The Epiphany Library is offering two workshops in April on making beauty products at home. While in the class we are specifically only making two items, lip balm and body scrub (both of which are surprisingly easy), there is also a section in which we discuss why someone would want to do this. Below is the presentation, some handy recipes and also books and websites for the budding beauty alchemist.
So what exactly are some natural items used for making beauty products at home? There are many, way more than what can be named here. What I can do is discuss the items used in the two basic recipes below. Most of them are used for a variety of homemade recipes. (Check out either of the titles below for more information).
Essential oils are the highly concentrated liquid extracted from leaves, stems, flowers, bark, roots, or other plant elements. This liquid is typically distilled to make a pure oil. Technically they are not oils but are called such because they share similar properties with oils.Essential oils are not the same as perfume or fragrance oils. Perfume oils and fragrances are artificially created and do not offer the same therapeutic or medicinal properties of plant-based oils.Depending on the desired result, essential oils may be used in a variety of ways including inhalation (aromatherapy) and application of diluted oils to the skin. Some common uses include: Massage therapy, Aromatherapy, Natural remedies, Soaps & lotions, Bath salts and Candles.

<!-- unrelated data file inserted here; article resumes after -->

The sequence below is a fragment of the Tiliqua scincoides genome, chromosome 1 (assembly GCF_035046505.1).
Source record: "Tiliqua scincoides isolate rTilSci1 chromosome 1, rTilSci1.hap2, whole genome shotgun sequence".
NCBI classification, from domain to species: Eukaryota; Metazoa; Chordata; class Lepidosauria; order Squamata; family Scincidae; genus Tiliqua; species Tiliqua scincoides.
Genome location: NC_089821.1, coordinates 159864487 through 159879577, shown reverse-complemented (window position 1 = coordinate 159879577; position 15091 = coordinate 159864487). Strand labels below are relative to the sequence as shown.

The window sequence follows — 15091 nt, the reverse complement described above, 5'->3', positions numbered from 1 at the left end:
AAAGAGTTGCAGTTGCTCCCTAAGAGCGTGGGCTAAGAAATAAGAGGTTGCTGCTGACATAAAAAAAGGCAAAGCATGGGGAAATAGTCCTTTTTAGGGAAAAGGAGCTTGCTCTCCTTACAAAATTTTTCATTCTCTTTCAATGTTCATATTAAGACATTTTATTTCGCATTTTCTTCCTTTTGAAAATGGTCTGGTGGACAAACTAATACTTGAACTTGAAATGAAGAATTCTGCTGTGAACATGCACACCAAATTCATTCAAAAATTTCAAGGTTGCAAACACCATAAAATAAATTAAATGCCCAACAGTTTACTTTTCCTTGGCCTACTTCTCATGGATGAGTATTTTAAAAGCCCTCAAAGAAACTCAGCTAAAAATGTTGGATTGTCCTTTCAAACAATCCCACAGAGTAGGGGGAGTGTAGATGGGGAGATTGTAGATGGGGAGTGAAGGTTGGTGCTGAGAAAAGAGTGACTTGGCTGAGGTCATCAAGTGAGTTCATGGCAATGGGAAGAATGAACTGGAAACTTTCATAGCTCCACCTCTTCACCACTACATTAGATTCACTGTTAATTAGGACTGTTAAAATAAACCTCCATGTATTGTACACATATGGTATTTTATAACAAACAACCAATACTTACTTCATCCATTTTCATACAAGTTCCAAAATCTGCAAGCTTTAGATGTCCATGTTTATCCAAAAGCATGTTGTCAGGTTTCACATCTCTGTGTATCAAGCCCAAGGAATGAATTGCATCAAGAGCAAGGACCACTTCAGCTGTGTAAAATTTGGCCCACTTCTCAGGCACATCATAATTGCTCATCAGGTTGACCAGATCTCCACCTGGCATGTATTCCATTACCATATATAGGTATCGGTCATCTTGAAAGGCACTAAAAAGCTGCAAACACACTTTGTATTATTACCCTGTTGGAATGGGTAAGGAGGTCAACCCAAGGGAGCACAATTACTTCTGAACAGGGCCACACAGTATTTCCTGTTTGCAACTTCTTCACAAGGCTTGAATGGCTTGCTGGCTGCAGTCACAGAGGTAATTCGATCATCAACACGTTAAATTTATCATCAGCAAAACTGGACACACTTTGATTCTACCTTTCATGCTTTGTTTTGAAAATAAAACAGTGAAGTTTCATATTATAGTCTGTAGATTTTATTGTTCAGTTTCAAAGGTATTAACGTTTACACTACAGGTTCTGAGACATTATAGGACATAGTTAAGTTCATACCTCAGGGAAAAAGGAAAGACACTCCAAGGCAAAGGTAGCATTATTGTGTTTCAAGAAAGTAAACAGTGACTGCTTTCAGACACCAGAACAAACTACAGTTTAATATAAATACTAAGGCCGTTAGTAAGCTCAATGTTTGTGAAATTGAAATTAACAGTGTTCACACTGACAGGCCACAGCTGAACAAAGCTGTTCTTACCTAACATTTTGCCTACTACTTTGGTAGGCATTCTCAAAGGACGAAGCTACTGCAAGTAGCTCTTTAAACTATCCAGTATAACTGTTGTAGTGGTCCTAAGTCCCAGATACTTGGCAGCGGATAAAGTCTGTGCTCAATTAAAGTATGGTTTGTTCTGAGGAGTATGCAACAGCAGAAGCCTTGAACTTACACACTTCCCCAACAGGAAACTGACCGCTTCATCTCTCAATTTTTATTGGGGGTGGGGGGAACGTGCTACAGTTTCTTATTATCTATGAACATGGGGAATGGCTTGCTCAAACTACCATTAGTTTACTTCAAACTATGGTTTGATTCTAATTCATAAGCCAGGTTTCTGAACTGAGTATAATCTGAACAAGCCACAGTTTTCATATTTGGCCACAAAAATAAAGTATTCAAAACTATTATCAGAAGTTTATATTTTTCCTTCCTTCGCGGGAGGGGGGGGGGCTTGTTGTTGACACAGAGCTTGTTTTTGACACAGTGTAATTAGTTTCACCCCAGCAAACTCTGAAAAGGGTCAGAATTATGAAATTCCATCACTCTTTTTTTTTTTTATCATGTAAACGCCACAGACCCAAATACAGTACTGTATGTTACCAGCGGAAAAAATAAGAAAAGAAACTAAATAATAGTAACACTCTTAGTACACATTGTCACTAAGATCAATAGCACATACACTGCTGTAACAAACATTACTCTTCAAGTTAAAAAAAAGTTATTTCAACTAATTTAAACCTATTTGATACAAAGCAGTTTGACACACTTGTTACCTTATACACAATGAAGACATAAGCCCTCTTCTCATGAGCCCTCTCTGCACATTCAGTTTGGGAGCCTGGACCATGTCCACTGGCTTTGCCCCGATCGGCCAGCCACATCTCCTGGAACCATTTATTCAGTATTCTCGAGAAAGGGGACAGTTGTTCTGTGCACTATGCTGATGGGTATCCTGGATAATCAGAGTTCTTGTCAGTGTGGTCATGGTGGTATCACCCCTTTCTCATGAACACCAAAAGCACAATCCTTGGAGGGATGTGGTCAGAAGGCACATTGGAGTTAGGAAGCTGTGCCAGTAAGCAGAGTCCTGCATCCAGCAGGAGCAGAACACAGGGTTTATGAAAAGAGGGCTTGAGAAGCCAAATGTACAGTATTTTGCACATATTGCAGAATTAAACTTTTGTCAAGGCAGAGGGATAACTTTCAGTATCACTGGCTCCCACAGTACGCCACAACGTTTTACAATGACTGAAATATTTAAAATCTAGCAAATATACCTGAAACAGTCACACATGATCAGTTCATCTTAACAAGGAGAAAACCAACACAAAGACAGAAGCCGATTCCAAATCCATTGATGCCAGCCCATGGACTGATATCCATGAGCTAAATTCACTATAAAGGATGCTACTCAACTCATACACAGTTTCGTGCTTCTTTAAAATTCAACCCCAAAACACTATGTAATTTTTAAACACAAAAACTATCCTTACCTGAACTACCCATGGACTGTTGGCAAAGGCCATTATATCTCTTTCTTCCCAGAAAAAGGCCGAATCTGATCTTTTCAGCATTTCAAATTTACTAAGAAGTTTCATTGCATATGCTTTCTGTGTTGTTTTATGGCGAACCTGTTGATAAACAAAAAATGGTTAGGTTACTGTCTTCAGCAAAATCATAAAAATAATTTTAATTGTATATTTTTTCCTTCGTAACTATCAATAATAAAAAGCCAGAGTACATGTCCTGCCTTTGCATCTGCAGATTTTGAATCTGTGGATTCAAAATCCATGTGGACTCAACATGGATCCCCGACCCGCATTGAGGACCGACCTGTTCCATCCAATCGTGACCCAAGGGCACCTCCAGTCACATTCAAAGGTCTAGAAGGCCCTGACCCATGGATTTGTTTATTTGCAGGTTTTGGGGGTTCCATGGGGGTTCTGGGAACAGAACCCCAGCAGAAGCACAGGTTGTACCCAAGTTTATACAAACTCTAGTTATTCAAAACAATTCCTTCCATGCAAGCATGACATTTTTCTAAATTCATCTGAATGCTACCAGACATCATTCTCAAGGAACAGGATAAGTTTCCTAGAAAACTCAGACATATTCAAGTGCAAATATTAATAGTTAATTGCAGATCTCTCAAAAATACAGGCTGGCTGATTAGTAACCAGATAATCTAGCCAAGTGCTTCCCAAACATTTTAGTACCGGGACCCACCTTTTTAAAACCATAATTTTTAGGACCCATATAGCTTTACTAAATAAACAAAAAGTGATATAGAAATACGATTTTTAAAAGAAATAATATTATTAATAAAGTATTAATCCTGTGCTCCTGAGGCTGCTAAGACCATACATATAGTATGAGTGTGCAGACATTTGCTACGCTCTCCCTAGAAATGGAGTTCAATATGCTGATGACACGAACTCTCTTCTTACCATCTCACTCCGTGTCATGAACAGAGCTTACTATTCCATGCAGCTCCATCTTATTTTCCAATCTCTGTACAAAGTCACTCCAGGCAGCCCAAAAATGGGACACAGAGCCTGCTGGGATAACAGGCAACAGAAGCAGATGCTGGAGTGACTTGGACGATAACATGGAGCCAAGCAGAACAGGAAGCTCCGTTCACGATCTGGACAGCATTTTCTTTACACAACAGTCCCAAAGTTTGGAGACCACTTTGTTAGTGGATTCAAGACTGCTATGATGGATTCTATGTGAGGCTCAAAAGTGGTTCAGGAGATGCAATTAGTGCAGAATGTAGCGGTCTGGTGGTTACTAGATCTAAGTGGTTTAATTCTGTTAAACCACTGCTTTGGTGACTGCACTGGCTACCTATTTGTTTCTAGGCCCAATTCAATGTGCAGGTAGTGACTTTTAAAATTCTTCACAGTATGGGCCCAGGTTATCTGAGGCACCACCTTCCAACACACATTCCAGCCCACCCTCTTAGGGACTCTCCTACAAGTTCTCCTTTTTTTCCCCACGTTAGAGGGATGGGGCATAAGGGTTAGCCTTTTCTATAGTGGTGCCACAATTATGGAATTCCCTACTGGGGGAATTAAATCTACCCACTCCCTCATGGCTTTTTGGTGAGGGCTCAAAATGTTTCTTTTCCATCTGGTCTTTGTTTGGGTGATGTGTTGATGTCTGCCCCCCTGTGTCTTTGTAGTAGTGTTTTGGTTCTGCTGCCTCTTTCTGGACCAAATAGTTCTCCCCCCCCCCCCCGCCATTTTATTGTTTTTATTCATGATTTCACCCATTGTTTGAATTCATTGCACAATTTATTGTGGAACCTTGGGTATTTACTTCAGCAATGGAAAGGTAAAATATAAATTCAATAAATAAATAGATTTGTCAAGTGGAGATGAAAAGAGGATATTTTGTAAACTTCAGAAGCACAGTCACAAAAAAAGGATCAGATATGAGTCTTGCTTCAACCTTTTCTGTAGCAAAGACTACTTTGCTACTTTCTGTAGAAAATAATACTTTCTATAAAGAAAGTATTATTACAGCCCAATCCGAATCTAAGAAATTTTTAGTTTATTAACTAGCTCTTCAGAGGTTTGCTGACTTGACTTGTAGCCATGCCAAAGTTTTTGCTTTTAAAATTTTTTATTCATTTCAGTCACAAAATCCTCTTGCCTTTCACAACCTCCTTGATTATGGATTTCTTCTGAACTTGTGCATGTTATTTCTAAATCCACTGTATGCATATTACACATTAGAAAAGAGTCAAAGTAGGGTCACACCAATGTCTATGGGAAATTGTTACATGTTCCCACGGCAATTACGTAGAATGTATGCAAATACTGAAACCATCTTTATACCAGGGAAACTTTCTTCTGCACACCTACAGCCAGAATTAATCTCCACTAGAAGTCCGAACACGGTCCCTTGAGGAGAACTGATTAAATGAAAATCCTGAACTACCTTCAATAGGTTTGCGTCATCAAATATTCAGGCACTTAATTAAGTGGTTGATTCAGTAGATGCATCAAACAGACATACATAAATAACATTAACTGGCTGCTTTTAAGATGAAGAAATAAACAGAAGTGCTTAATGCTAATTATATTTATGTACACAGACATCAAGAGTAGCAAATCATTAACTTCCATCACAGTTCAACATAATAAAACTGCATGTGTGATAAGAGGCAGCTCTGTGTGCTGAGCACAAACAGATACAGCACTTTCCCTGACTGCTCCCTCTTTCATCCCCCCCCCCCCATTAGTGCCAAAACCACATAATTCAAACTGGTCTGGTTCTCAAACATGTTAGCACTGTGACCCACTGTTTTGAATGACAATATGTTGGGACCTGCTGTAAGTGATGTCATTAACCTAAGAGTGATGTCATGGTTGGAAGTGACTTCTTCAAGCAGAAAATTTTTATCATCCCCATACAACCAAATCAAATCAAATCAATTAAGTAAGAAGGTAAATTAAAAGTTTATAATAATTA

Carrier oils, also known as base or vegetable oils, are used to dilute essential oils before they are applied to the skin. They are so named because they carry the essential oil onto the skin. Some popular oils include coconut oil, sweet almond oil, olive oil, grapeseed oil and jojoba oil.
Very versatile, coconut oil can be used both on the body and as cooking oil. It provides deep moisture for the skin. It helps strengthen underlying tissues and helps remove excessive dead cell on the skin's surface that makes your skin rough and flaky in texture. It also great for shine and as a natural moisturizer for your hair. It can be used alone or in combination with butters such as shea or coco butter for moisturizing skin. When purchasing look for extra virgin and unrefined.
Vitamin E oil promotes healing and is an active ingredient in many products available for skin and nails. It can easily be found in food sources like vegetable oils, nuts and seeds. It is helpful for scar healing and prevention and is also a strong antioxidant that prevents premature aging.
When applied to the skin, beeswax forms a protective barrier that helps protect it from environmental assaults, while also holding in moisture and reducing dryness. Like honey, beeswax has antibacterial properties, helping keep skin clean and reducing the risks of contamination in the formula itself.It attracts water and helps skin keep moisturized over time and because of its anti-inflammatory properties, beeswax has been found to help encourage the healing of wounds. It also offers relief for sufferers of dry skin and conditions such as eczema and other skin related issues that cause itching.
Sea salt is a natural purifier and is great for detoxifying the skin. Very good for rough areas on the body such as elbows, knees and feet, good option for people with medium to tough skin, not meant to be used on the face. Sugar is good for moisturizing and exfoliating skin. Brown sugar in particular is best for sensitive skin.
Now that we know about the good stuff, what about the other stuff? Below are some of the most commonly used items found in store bought beauty products. The two books pictured below offer some great information on what exactly goes into commonly used products.